When it comes to chicken-processing plants, some communities see jobs where others see environmental concerns

Brian Grimmett Jun 14, 2018
Shops and restaurants line one of Concordia’s main streets in downtown. Brian Grimmett for Marketplace

When it comes to chicken-processing plants, some communities see jobs where others see environmental concerns

Brian Grimmett Jun 14, 2018
Shops and restaurants line one of Concordia’s main streets in downtown. Brian Grimmett for Marketplace

In the 10 years that real estate agent and part-time basketball coach Laura Krier has lived in Concordia, Kansas, she has seen the small rural city of 5,000 residents get progressively smaller. Without some kind of economic development, she fears things will only get worse.

“I just want to see it grow,” Krier said. “I want my kids to want to come back home.”

That’s why, when a deal to build a Tyson Foods chicken processing plant in Tonganoxie, Kansas, collapsed, she fully supported her city’s efforts to lure the plant to Concordia.

Kreir grew up in Holcomb, Kansas, where her single mother worked for a Tyson beef processing plant. She says she fully understands both the good and the bad that large animal processing production brings, but that for her mother and family, the job was, well, a job.

“She knew she had job security,” Kreir said. “She had good income. If she needed to take time off she had days where she could take time off and paid as well.”

Many parts of rural Kansas would love to land a big company like Tyson, fully aware that it could bring foul smells and pose a potential threat to the local water supply. Even though the jobs are hard labor with modest pay, the wages would be better than what comes with the dwindling work available now. Enough, at least, to help save towns struggling to keep people.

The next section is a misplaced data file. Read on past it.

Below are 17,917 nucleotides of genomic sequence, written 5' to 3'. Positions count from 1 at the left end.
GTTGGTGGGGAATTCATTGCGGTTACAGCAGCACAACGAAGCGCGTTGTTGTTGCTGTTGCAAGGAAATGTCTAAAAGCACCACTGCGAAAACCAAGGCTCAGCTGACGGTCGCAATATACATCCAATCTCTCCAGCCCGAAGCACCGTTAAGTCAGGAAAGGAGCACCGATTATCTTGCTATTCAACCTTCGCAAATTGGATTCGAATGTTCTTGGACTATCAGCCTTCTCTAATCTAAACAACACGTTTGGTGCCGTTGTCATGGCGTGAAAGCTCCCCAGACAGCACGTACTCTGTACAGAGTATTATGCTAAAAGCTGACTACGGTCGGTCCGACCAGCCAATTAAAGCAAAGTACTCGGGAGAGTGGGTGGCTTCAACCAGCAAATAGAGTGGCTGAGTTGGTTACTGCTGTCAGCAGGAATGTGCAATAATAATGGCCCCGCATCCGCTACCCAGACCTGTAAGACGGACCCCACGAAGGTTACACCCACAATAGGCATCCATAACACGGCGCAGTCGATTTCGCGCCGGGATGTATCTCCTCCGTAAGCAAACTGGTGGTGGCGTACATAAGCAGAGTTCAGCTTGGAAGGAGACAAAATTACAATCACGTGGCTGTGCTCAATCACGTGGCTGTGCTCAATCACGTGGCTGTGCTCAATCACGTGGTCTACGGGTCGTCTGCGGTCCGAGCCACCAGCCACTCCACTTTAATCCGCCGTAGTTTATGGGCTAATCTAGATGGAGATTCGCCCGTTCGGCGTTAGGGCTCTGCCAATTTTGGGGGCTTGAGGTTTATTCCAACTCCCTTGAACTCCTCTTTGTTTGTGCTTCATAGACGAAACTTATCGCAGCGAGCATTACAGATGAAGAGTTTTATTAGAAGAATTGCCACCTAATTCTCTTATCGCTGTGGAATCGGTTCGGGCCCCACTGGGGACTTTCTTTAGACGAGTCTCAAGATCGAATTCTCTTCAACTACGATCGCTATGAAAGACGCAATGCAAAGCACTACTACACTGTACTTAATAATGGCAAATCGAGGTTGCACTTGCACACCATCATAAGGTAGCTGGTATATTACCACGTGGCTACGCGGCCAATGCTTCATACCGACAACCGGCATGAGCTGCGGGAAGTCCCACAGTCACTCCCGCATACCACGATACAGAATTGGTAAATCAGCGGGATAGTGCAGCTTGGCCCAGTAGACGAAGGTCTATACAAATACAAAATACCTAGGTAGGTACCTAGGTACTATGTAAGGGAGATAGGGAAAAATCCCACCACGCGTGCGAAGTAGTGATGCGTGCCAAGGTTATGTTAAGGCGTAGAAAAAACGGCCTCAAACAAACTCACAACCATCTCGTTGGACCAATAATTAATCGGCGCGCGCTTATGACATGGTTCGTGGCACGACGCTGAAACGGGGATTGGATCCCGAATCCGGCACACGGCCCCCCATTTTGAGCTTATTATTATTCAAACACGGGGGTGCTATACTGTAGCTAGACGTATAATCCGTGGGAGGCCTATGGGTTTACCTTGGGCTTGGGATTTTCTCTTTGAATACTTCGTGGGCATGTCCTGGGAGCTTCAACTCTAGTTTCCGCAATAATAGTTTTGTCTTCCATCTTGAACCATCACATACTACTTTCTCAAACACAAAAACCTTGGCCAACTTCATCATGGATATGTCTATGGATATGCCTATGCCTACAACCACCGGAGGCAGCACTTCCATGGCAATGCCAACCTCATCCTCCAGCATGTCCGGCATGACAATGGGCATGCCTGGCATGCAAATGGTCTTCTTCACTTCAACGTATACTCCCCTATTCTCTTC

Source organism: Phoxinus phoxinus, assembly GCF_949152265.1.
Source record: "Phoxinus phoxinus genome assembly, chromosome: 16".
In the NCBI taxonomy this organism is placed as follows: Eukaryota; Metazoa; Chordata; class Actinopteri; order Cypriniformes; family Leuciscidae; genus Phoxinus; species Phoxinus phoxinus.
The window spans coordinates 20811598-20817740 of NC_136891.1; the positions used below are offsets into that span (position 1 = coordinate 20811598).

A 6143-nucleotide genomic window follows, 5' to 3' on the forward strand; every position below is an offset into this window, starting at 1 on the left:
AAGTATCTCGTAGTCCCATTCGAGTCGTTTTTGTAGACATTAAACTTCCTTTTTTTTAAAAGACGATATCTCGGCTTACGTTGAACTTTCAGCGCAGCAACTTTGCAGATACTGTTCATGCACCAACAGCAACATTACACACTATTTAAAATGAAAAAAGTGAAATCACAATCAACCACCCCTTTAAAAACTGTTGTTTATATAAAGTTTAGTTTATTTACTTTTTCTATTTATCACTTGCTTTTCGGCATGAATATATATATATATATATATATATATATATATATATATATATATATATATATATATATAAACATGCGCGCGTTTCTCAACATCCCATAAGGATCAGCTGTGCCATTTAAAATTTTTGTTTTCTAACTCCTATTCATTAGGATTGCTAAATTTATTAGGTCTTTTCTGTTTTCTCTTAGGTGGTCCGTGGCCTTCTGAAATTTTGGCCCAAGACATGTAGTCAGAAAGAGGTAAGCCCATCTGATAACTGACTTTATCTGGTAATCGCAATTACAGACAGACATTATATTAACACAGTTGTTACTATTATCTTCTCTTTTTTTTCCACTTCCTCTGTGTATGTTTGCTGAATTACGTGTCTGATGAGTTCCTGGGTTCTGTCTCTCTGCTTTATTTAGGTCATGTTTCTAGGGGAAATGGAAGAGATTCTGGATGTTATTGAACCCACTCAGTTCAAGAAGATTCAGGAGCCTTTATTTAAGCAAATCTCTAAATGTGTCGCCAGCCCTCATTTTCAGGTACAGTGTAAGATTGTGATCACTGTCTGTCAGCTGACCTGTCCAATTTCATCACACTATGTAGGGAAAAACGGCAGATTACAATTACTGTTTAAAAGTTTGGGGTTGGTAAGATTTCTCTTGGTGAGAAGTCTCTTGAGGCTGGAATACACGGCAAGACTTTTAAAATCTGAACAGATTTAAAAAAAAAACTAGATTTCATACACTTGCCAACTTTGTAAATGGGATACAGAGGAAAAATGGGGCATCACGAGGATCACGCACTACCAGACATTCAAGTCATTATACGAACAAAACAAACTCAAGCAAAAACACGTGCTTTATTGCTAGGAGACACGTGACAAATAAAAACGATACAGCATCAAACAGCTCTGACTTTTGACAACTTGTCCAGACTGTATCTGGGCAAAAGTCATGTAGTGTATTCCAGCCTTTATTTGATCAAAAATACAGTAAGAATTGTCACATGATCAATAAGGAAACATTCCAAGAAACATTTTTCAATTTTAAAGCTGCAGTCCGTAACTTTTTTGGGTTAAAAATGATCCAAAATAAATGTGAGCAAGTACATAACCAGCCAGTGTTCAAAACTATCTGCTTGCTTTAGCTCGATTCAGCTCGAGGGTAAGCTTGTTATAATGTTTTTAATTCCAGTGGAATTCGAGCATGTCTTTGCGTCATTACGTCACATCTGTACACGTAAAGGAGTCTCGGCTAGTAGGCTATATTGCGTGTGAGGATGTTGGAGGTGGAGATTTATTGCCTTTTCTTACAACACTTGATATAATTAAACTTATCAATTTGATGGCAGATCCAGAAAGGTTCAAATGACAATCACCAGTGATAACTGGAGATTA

Larger and more prosperous suburban areas, however, have already chased Tyson away. 

In September, Tyson announced plans for a $320 million poultry complex on the outskirts of Tonganoxie that would employ about 1,600 people. Then-Gov. Sam Brownback applauded the plan as a boon for the Kansas economy. But local residents weren’t as excited. They were upset that the project was announced before receiving any input from residents on how the plant would change their lives.

Protests followed by a group called Citizens Against Project Sunset, the code name city and state officials used to discuss the project. The group said it was worried about what the plant, and the chicken farms that would come with it, might bring — water pollution, bad odors, and decreased property values.

Those opponents also said that Tonganoxie didn’t need those jobs. The average Tyson wage of $13 to $15 an hour, they said, was far worse than the average salary of most of the people already living in the area. With so much backlash, it took less than a month before city officials voted to pull their support for the project.